Then I went to Seattle and got to play in Sam Miller’s old band Jenny Invert, and we recorded some of my songs at Crybaby Studios on Capitol Hill, like Silver and Gold and Carol of the Bells. Learned backup-singing on other people’s tracks. Got to play at the Crocodile, it was all pretty great. Then I went to help score a film in Austin, TX that ended up winning some awards on the film festival circuit. It was fun and I got to write some beautiful compositions but I felt screwed over and demeaned. I did all this work, established the entire musical style for the film and then the guy took literally all the credit and buried me in the end of the credits as “additional piano.” Can you believe it? Classic. Fuckin’ classic.

Anyway, yes, please be my drummer whenever I’m in NY!

EG: Tell me more about performing on stage as a 10-year-old with cellist Yo-Yo Ma! What an incredible memory that must be.

EA: I actually don’t remember too much except it was a big audience, I understood that his presence garnered deep reverence. I remember walking out into the light of the stage in an otherwise dark room, that was quite the sensation. The pianos were so clean and shiny and smooth, it all felt so elegant and important. And we played together as practiced, and then we stayed on stage for a bit while he continued to play his cello. I don’t remember how the night ended or how it started though. And of course no one in my family took any pictures or video. ::sigh:: It was tough, though. My mom was still shell-shocked from being abandoned by my dad so I don’t blame her for not being on top of it. Oh my lord, I never thought of this, but maybe the Mahaffey Theatre has footage in their archives! I should ask them.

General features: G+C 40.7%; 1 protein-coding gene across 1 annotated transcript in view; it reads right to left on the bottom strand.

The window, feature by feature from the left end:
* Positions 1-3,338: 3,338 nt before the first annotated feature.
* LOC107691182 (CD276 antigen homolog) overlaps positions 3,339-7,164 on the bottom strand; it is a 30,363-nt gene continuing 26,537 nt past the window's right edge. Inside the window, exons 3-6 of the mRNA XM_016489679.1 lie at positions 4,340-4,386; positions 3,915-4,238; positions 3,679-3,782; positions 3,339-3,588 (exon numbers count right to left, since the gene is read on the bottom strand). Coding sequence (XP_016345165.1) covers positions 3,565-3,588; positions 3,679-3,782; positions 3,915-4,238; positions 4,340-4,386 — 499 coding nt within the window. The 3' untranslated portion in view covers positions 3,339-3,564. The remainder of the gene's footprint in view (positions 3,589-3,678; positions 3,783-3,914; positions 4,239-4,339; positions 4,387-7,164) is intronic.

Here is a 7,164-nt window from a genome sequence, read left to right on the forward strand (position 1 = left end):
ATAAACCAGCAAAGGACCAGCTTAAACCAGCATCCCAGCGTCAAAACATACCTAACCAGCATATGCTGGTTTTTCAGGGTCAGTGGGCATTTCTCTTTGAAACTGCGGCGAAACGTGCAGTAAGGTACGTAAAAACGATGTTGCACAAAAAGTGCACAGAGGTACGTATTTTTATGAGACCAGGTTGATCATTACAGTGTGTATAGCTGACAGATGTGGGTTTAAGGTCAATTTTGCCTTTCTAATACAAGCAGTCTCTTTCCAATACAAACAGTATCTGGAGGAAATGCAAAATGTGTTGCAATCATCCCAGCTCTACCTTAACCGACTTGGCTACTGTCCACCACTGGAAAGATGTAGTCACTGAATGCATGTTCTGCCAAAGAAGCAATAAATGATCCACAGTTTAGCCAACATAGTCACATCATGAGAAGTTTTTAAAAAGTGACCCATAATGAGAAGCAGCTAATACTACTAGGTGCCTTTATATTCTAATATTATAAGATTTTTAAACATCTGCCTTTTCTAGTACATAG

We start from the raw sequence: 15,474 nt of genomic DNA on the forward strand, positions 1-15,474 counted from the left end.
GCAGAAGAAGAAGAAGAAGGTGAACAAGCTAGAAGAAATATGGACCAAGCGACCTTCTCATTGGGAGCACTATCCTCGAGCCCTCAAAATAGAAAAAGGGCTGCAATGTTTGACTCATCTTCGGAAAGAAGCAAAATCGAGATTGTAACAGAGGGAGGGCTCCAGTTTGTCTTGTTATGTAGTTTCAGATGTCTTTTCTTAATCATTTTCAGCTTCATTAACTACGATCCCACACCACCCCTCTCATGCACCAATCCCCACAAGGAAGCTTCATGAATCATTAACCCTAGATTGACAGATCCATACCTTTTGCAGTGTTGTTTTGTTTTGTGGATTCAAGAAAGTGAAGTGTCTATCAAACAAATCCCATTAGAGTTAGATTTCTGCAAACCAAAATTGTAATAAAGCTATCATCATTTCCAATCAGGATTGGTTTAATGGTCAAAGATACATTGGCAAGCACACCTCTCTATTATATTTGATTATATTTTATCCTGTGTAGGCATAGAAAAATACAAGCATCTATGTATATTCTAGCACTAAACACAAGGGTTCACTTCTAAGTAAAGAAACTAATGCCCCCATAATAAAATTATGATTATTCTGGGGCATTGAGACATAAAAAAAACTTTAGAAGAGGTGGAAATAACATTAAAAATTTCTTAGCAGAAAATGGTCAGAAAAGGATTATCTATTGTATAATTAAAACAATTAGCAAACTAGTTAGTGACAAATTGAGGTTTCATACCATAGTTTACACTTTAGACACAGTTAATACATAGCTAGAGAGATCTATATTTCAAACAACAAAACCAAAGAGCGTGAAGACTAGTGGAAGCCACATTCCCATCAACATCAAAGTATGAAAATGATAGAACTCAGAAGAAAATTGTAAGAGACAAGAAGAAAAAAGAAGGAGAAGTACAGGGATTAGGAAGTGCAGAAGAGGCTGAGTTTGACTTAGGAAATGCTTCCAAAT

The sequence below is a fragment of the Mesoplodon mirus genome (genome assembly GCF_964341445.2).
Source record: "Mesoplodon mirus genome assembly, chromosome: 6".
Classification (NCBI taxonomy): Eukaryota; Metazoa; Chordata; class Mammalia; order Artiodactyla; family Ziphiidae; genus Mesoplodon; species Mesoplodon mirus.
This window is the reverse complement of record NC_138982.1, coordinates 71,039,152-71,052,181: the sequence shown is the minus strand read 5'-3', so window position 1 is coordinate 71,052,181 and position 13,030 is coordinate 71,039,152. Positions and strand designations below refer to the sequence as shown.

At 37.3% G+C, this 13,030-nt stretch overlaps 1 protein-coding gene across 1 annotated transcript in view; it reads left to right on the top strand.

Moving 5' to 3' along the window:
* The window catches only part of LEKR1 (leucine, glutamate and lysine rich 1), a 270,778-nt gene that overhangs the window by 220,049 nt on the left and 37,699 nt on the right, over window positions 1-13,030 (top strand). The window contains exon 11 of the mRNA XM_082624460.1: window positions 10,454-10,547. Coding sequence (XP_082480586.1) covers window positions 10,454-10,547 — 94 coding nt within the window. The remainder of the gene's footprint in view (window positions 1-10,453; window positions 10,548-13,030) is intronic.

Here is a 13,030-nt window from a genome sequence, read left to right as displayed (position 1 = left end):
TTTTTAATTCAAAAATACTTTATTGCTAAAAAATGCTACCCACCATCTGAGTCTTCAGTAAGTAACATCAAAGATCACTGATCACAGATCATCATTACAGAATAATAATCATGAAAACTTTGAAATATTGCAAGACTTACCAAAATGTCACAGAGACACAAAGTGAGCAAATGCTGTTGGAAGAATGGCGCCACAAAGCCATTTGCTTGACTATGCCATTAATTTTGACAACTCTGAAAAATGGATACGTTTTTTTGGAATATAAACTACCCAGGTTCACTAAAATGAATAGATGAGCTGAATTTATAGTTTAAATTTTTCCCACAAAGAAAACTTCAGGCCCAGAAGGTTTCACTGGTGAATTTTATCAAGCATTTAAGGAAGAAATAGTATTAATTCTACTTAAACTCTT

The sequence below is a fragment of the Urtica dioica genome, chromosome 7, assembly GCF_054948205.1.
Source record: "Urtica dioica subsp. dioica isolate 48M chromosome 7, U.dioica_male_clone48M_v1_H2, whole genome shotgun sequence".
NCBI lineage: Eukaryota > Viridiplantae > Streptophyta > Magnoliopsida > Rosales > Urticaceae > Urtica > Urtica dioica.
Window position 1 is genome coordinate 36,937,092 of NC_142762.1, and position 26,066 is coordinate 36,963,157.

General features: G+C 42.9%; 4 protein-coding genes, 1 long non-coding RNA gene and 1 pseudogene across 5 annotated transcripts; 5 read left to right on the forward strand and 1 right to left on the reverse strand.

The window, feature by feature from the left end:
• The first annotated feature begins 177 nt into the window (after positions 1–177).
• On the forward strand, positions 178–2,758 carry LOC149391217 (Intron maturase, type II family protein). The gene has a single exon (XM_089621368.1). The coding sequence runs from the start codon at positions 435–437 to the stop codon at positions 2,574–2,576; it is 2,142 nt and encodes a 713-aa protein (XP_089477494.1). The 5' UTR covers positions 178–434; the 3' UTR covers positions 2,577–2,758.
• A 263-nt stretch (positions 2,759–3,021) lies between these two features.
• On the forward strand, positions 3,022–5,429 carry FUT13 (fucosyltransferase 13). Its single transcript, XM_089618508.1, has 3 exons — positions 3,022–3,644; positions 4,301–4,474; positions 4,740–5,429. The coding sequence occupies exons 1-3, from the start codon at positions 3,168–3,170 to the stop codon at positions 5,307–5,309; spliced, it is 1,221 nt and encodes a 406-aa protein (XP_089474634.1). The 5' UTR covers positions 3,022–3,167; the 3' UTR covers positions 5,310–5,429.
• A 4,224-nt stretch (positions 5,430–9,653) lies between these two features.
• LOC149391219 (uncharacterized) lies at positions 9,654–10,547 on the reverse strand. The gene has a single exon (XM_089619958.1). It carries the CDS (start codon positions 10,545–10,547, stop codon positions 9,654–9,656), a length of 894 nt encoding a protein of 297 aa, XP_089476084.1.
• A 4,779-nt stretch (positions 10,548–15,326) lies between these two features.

EG: Tell me a bit about Noodle Publishing. What’s your mission for that particular leg of your creativity?

EA: It started as a way for me to publish content on my own terms, because the Daily Lobo had all these rules for writing, which was great for training me, but I wanted to interview people I knew and write more creatively and not have to attribute every freakin’ sentence to someone else. I also felt like the student ghetto needed its own local publication. I dreamed up how it might look while I was in a hospital in Barcelona recovering from a viper bite. I nearly had my leg amputated! I got back after five weeks in the hospital, a little late for school in September, and by Oct. 4, 2009 the first issue of the Noodle was out. The writing was fresh and radical in its undertaking; conceptual; I didn’t want to publish any filler, I wanted the reader to have no regrets about reading any page. If I sold ads, I’d design them so they blended into the content. I hate the look of other publications with these square ads sticking out like sore thumbs and mismatched colors and the whole thing looking just so bad on the page. I wanted to create a very artistic, engaging, fresh publication and I think I did.

This year is the 10-year anniversary of the Noodle, and the past year I published one chapter a month for 12 months of my friend Marcella’s book Hobo Vodka: Americana On The Rocks – crazy stories of her life growing up in New Mexico. It was a way to get the book written, a way for her to get the chapters done. The Noodle loves assisting new writers in getting their thoughts out. I have some things in the works this year to celebrate the Noodle. I’m a little overwhelmed by so many things going on but it’s being sorted out and organized as we speak.

EG: Who are some of your favorite artists? Is there an artist who has driven you to explore visual art?

EA: I’m always discovering new artists I’m excited about, and I feel like I should talk about them more on my vlog. I just learned who Malika Favre is. She does a lot of New Yorker covers, some which you’ll recognize having seen casually. But I was looking at her full roster of work and I’m absolutely blown away. She did a beautiful series of illustrations about Le Crazy Horse, this artistic high-chic cabaret club in Paris that’s run by a feminist. Her sense of light around negative and positive space is luscious and clever.

I cannot get enough of monotypes and paintings by Christian Rex van Minnen!!!

Tim Hawkinson is one of my favorite artists of all time after I saw his retrospective at the Whitney Museum. I’d love to be a curator for the Whitney.